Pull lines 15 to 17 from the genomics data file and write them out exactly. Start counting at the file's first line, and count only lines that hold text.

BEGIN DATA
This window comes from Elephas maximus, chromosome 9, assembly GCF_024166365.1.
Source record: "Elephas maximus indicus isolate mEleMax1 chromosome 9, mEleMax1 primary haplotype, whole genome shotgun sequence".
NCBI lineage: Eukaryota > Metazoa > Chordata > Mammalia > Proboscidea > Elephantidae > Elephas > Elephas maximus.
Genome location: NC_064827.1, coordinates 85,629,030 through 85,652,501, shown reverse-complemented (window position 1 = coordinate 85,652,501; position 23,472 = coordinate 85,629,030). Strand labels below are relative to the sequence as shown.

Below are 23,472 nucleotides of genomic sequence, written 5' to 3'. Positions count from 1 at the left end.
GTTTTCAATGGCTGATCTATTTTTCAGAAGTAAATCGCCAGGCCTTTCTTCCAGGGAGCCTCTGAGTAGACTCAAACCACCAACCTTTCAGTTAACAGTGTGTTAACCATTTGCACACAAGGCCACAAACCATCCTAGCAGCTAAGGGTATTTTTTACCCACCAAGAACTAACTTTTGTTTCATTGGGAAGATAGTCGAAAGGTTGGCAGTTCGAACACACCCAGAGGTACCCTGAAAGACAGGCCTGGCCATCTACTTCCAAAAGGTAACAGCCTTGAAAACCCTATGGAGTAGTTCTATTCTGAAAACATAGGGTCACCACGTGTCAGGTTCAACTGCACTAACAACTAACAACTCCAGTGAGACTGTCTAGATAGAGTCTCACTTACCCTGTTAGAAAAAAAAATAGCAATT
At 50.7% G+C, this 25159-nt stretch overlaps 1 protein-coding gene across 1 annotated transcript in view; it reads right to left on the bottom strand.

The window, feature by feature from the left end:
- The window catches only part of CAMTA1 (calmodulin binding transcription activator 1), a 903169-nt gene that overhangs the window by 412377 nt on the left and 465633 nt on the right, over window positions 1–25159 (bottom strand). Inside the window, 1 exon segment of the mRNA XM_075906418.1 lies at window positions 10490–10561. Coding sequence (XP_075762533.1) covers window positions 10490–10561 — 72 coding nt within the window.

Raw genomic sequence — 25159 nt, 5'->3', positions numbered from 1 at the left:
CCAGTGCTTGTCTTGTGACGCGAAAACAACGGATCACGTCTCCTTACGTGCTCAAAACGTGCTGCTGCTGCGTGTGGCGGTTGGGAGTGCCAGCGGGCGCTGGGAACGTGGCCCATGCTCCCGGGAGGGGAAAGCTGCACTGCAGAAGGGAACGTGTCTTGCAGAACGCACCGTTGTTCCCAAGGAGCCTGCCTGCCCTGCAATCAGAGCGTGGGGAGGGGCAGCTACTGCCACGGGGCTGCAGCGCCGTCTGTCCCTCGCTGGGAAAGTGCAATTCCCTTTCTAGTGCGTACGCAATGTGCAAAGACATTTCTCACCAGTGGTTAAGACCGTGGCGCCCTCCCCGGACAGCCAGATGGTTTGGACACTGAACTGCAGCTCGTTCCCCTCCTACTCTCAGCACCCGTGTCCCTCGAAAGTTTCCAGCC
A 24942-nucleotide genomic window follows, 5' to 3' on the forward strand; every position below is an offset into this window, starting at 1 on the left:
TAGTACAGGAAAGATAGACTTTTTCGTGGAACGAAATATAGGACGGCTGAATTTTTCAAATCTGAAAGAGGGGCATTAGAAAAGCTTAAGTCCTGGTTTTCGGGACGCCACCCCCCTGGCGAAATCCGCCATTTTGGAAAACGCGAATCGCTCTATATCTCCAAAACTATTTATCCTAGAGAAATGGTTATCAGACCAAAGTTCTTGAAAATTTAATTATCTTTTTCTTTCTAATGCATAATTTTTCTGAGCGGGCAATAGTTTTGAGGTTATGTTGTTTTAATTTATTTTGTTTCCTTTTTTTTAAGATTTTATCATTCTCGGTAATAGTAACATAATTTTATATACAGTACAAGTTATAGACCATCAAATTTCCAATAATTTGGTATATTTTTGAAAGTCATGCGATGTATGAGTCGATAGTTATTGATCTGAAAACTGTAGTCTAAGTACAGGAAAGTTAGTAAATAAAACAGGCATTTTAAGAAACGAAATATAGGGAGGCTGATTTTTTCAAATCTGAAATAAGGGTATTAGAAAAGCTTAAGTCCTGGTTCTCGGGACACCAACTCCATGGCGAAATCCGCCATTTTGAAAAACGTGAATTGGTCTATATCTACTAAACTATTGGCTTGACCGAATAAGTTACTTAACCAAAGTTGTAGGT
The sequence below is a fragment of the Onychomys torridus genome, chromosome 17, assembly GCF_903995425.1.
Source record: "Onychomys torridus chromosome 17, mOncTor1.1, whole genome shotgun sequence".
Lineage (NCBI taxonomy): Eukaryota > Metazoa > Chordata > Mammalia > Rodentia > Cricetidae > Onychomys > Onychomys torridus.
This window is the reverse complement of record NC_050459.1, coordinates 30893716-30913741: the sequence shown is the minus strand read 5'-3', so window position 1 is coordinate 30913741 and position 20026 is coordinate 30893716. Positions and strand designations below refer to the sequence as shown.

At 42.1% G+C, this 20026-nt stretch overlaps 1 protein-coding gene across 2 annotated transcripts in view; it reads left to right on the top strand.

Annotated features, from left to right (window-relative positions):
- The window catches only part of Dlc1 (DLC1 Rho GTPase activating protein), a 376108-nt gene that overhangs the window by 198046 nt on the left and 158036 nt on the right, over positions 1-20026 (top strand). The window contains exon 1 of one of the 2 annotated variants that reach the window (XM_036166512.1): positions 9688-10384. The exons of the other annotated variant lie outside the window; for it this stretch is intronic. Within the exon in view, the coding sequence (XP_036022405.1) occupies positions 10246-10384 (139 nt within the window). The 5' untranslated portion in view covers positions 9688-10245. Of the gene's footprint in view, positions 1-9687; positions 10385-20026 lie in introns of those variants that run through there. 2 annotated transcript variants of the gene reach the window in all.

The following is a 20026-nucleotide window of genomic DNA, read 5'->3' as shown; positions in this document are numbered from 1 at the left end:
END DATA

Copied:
Source record: "Onychomys torridus chromosome 17, mOncTor1.1, whole genome shotgun sequence".
Lineage (NCBI taxonomy): Eukaryota > Metazoa > Chordata > Mammalia > Rodentia > Cricetidae > Onychomys > Onychomys torridus.
This window is the reverse complement of record NC_050459.1, coordinates 30893716-30913741: the sequence shown is the minus strand read 5'-3', so window position 1 is coordinate 30913741 and position 20026 is coordinate 30893716. Positions and strand designations below refer to the sequence as shown.